Let’s Talk About How Truly Bizarre Our Supreme Court Is

Legal scholar Jamal Greene shares a “radical proposal” to reform the US Supreme Court and how the US recognizes human rights, on The Ezra Klein Show.

Actually, Greene shares several.

First, he says, the US has the wrong idea about human rights. We recognize only a few, consider each one of them absolute, and only recognize a human right when it is enforceable by government.

This results in a situation where drug companies enjoy an absolute right to perform data mining on private healthcare information, and then use that data to market to doctors. But people don’t have the right to food and shelter, Greene says.

Instead of the US system, Greene recommends how other nations recognize human rights—that there are many rights, and many are in opposition to each other. Germany recognizes fetal right-to-life but also recognizes women’s healthcare autonomy. This, says Greene, results in abortion laws that right-to-life and pro-choice groups had to compromise to achieve, and which are therefore more stable and less incendiary. Some matters should be decided politically, and not by courts.

He also recommends expanding the size of the Supreme Court, putting 10-year term limits on judges, and having only a subset of the judges rule on each case, in order to reduce power for each individual judge. These reforms would make the stakes for each individual judicial appointment less high.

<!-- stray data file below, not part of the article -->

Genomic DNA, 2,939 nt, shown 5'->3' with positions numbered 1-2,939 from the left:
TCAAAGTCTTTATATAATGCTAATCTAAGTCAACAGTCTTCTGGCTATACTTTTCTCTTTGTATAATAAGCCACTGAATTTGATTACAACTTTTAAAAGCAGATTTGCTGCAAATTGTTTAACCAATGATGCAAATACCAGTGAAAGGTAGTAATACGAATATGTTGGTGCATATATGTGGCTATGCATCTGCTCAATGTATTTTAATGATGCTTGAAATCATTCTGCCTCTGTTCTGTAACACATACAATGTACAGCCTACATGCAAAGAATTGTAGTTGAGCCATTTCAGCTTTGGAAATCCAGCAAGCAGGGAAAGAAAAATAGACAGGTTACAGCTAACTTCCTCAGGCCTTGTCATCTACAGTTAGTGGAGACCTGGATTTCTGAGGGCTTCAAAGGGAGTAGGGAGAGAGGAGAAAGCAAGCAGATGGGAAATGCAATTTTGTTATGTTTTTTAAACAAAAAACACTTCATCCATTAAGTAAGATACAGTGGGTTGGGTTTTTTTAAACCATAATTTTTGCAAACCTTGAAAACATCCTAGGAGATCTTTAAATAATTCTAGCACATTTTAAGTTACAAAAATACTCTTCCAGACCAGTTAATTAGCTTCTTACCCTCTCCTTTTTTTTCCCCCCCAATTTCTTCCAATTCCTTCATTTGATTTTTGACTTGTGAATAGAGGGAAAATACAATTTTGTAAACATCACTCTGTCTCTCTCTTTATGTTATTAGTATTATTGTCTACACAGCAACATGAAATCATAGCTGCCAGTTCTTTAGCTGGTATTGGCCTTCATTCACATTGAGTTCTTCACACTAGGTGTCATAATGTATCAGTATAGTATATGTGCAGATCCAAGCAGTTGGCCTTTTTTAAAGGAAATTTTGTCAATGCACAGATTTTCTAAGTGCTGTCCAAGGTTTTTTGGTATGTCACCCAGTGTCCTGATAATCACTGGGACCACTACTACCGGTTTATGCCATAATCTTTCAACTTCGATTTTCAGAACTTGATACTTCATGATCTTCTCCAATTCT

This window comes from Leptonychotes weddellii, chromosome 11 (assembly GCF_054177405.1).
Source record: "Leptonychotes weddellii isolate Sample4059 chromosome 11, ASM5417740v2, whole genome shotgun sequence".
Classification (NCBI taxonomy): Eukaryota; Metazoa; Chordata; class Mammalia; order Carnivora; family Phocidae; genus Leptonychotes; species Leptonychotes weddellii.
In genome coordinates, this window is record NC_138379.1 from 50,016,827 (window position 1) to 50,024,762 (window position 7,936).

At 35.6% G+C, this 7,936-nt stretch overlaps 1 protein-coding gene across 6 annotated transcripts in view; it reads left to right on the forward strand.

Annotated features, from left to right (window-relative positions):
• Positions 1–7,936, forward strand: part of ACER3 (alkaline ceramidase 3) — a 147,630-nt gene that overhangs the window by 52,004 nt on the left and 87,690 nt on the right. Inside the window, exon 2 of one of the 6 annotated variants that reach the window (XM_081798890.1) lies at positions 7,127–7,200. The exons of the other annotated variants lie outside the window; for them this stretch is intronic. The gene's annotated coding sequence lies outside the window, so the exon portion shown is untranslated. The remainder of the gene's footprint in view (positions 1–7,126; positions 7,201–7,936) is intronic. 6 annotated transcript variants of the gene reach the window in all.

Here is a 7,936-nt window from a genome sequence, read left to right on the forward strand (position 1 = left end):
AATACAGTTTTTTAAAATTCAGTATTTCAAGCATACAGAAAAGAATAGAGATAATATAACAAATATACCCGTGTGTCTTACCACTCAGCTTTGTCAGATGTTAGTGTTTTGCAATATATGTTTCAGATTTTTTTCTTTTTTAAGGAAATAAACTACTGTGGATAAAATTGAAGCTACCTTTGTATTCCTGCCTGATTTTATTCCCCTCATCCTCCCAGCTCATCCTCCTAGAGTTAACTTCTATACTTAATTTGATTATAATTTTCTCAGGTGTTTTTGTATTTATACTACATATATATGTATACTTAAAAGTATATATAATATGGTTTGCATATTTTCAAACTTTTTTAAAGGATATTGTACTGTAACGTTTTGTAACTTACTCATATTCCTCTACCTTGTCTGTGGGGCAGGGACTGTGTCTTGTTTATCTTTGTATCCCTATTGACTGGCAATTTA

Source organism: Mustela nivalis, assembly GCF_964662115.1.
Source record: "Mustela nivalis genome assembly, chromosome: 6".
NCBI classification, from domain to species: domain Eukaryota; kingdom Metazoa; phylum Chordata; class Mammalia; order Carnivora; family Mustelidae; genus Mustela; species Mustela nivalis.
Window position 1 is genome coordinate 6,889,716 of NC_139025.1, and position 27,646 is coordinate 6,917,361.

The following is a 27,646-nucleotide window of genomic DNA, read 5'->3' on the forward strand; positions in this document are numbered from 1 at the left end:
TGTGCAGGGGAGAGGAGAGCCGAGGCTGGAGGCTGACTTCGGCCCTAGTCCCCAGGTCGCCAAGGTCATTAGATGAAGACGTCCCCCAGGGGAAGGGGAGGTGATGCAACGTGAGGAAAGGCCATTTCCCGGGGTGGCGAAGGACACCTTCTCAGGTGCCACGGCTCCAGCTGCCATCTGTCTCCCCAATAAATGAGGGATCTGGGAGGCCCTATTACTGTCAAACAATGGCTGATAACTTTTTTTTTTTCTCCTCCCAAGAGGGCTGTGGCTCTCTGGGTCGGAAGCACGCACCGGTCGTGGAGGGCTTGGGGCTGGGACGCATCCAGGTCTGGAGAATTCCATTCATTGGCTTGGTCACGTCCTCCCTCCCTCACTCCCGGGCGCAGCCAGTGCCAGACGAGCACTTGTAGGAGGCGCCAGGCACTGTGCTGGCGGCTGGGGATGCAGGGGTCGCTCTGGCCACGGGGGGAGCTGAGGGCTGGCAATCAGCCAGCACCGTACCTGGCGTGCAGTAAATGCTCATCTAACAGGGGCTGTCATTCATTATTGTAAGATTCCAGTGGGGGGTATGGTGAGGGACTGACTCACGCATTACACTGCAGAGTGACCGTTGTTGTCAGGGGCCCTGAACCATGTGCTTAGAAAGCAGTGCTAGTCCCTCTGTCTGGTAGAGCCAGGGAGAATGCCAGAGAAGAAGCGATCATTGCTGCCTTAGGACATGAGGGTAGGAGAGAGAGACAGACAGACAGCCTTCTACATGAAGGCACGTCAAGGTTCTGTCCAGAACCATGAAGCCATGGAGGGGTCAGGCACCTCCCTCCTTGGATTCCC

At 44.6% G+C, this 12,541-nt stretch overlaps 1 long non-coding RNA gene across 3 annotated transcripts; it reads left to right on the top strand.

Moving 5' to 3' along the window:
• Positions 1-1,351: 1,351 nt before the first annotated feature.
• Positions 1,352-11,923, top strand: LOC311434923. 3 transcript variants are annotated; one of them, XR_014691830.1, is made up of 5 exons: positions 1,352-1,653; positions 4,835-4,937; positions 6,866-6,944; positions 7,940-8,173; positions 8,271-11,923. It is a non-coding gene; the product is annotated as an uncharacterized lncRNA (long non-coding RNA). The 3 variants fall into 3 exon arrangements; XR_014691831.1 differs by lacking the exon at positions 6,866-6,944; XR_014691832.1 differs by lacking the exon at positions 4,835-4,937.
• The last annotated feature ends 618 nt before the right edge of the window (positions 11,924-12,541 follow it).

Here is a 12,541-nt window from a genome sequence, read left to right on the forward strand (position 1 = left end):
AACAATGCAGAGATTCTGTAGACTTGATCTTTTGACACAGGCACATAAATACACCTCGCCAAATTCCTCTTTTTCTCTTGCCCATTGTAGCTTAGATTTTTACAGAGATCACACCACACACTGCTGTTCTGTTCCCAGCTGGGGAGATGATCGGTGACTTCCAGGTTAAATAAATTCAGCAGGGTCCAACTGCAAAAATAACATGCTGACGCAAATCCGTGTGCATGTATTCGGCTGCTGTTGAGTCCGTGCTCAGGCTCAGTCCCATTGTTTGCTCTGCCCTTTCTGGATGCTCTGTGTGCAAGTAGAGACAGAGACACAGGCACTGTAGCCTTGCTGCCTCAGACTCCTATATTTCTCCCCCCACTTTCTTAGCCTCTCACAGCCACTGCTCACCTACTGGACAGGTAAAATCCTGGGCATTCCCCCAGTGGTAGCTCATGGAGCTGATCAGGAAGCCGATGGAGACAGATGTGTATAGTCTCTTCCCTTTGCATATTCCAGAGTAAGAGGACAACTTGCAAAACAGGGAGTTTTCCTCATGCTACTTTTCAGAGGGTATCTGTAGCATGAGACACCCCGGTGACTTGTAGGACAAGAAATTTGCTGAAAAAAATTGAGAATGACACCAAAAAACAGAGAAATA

Good recommendations,but right now the priority seems to be stopping the US from turning into a dictatorship or tearing itself apart in civil war. Supreme Court reform can come later.

Klein:

“Getting race wrong early has led courts to get everything else wrong since,” writes Jamal Greene. But he probably doesn’t mean what you think he means.

Greene is a professor at Columbia Law School, and his book “How Rights Went Wrong” is filled with examples of just how bizarre American Supreme Court outcomes have become. An information processing company claims the right to sell its patients’ data to drug companies — it wins. A group of San Antonio parents whose children attend a school with no air-conditioning, uncertified teachers and a falling apart school building sue for the right to an equal education — they lose. A man from Long Island claims the right to use his homemade nunchucks to teach the “Shafan Ha Lavan” karate style, which he made up, to his children — he wins.

Greene’s argument is that in America, for specific reasons rooted in our ugly past, the way we think about rights has gone terribly awry. We don’t do constitutional law the way other countries do it. Rather, we recognize too few rights, and we protect them too strongly. That’s created a race to get everything ruled as a right, because once it’s a right, it’s unassailable. And that’s made the stakes of our constitutional conflicts too high. “If only one side can win, it might as well be mine,” Greene writes. “Conflict over rights can encourage us to take aim at our political opponents instead of speaking to them. And we shoot to kill.”

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